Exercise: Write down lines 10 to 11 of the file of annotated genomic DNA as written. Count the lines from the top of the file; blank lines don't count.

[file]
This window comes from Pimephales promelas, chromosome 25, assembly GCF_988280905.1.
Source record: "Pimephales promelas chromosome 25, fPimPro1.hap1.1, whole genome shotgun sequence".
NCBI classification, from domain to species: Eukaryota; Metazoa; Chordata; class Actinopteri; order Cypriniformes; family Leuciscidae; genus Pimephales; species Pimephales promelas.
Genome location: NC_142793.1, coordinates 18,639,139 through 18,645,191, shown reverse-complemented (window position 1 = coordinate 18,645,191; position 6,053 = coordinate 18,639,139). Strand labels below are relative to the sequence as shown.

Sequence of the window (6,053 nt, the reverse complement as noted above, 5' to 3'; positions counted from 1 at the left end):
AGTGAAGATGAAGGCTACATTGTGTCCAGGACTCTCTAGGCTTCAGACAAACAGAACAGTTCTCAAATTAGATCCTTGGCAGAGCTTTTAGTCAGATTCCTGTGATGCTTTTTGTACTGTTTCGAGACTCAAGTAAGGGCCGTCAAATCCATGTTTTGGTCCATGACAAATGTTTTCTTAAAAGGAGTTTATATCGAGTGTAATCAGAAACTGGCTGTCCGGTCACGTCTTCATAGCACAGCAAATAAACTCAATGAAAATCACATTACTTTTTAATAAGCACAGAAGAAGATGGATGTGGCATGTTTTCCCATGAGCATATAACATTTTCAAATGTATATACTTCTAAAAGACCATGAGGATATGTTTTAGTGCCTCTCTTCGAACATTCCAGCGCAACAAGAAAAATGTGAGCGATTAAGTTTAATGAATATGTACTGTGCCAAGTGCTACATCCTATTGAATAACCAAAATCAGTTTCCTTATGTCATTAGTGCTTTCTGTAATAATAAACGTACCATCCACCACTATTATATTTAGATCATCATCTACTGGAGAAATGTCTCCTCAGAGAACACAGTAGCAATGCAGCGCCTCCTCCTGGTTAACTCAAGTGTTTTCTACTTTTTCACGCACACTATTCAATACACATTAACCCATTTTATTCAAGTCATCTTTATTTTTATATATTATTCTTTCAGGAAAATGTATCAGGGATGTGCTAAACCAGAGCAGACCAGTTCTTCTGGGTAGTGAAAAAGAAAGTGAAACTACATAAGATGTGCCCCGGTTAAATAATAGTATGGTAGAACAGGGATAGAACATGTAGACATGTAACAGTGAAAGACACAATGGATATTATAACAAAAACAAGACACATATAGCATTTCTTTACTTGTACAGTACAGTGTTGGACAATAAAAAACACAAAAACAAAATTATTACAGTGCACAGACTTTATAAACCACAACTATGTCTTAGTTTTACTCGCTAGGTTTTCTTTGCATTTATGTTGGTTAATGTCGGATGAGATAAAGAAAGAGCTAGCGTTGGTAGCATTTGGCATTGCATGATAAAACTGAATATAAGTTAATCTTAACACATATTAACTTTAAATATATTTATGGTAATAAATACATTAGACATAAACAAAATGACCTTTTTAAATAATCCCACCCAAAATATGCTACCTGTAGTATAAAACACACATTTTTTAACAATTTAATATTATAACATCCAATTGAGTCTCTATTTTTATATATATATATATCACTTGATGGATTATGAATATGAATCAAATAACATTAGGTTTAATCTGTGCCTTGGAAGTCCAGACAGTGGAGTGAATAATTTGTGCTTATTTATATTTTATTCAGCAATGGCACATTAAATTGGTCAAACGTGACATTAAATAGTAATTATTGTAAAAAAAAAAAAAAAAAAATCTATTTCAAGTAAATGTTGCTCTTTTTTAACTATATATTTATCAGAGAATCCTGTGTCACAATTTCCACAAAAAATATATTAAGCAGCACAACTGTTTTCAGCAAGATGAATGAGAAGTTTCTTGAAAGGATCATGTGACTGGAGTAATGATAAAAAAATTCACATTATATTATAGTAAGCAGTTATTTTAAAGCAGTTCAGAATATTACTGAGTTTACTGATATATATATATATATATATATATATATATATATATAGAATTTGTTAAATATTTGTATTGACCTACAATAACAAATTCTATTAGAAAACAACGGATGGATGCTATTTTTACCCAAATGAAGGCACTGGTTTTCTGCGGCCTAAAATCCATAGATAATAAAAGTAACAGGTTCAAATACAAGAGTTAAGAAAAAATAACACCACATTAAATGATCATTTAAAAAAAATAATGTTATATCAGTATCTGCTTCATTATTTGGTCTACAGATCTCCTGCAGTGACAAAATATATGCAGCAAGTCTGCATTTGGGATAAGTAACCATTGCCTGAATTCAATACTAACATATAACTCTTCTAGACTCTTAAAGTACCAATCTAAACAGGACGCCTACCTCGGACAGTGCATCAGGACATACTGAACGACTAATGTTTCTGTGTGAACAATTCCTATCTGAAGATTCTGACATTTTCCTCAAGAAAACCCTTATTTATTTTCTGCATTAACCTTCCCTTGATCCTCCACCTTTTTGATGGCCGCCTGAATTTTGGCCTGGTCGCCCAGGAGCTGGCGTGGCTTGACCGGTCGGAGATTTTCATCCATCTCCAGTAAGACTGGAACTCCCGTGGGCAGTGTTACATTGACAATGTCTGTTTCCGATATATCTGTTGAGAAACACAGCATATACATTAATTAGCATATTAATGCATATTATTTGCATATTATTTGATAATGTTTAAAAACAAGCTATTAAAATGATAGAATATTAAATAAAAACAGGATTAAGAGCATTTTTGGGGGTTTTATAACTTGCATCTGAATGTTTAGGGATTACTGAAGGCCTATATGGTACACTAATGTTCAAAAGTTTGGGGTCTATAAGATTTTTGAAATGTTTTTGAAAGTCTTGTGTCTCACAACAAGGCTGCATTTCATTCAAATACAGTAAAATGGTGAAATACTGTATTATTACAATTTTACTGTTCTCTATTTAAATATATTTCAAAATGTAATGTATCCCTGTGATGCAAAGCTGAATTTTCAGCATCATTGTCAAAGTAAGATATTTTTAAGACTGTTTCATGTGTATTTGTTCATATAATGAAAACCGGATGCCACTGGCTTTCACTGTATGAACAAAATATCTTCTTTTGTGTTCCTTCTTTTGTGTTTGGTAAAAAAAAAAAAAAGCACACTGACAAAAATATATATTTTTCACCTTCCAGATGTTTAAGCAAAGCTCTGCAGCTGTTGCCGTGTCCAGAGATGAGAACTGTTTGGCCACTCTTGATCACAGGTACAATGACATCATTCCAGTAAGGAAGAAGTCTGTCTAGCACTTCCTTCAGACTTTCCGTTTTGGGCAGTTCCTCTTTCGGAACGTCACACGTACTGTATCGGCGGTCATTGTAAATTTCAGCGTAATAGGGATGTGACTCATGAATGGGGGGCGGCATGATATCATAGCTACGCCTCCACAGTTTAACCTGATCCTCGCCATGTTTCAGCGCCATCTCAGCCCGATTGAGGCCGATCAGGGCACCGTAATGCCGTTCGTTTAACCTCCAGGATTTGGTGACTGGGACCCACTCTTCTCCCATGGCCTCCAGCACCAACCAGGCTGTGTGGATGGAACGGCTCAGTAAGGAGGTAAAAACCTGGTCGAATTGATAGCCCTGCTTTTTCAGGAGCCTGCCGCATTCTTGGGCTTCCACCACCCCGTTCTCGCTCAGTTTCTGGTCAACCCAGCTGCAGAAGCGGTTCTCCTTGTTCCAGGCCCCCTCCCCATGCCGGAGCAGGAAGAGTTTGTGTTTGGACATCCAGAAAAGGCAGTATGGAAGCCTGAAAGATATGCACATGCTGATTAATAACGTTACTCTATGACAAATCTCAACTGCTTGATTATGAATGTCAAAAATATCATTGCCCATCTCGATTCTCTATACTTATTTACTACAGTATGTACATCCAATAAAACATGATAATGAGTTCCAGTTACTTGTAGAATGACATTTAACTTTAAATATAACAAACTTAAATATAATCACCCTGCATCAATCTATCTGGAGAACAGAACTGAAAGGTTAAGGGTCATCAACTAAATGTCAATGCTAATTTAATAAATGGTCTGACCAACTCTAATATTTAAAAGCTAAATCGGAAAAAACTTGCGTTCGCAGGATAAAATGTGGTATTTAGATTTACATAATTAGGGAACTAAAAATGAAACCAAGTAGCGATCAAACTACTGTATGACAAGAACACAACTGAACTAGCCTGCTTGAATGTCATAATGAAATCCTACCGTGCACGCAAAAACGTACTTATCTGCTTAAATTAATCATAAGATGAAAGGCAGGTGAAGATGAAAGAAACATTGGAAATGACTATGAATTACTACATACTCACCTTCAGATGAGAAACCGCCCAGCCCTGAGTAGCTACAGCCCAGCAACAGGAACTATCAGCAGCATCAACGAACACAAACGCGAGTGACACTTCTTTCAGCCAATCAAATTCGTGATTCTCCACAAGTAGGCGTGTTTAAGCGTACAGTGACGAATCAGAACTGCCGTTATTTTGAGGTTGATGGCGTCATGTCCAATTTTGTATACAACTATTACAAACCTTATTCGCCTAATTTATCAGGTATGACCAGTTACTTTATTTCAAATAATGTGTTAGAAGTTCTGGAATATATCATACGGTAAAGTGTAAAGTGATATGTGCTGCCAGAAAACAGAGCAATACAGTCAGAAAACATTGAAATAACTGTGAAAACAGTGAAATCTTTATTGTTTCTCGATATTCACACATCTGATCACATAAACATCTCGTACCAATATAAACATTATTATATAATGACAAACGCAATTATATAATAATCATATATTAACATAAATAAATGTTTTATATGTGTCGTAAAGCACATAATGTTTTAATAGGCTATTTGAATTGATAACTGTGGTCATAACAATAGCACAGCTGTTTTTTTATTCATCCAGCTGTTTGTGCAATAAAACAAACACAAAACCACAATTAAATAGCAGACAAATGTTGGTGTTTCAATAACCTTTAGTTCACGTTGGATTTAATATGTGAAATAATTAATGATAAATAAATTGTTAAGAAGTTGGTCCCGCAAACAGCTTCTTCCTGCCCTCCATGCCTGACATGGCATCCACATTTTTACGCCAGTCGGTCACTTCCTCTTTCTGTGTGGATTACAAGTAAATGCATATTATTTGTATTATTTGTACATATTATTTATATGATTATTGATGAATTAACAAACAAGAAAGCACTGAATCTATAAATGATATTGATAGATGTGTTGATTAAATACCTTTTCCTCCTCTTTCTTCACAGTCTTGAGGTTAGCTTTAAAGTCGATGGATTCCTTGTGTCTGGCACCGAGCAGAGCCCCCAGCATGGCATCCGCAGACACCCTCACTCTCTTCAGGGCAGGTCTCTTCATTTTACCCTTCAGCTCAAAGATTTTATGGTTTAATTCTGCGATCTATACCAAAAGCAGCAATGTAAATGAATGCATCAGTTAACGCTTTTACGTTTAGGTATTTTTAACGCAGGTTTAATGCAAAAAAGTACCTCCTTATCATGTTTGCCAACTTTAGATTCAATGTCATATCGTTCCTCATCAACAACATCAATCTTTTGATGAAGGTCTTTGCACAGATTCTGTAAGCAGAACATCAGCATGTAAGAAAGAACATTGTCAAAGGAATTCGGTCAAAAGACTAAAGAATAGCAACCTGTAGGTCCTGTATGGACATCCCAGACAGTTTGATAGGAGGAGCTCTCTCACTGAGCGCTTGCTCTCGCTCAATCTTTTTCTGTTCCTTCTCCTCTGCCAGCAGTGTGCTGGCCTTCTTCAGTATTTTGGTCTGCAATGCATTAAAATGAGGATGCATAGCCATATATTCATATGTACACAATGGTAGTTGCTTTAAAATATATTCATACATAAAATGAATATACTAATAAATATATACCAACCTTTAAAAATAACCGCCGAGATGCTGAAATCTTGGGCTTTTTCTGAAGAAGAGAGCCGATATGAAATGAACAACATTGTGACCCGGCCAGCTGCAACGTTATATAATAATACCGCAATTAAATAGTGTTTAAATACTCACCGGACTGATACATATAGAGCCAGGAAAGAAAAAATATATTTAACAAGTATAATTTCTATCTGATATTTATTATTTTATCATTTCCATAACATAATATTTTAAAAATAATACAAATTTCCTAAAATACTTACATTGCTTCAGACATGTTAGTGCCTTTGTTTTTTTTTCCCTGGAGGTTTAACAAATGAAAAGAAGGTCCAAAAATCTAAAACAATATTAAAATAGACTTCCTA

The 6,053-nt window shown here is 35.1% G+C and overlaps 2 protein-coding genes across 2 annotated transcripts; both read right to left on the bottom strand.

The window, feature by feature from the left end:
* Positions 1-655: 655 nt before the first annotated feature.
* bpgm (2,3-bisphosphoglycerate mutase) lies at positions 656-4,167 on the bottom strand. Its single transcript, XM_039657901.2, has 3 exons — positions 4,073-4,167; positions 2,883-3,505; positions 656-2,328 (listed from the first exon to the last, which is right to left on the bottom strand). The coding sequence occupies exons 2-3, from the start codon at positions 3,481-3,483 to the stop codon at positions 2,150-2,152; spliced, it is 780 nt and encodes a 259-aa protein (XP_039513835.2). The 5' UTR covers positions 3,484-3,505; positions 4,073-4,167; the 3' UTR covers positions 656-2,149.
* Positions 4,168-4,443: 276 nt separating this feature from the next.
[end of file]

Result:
* bpgm (2,3-bisphosphoglycerate mutase) lies at positions 656-4,167 on the bottom strand. Its single transcript, XM_039657901.2, has 3 exons — positions 4,073-4,167; positions 2,883-3,505; positions 656-2,328 (listed from the first exon to the last, which is right to left on the bottom strand). The coding sequence occupies exons 2-3, from the start codon at positions 3,481-3,483 to the stop codon at positions 2,150-2,152; spliced, it is 780 nt and encodes a 259-aa protein (XP_039513835.2). The 5' UTR covers positions 3,484-3,505; positions 4,073-4,167; the 3' UTR covers positions 656-2,149.
* Positions 4,168-4,443: 276 nt separating this feature from the next.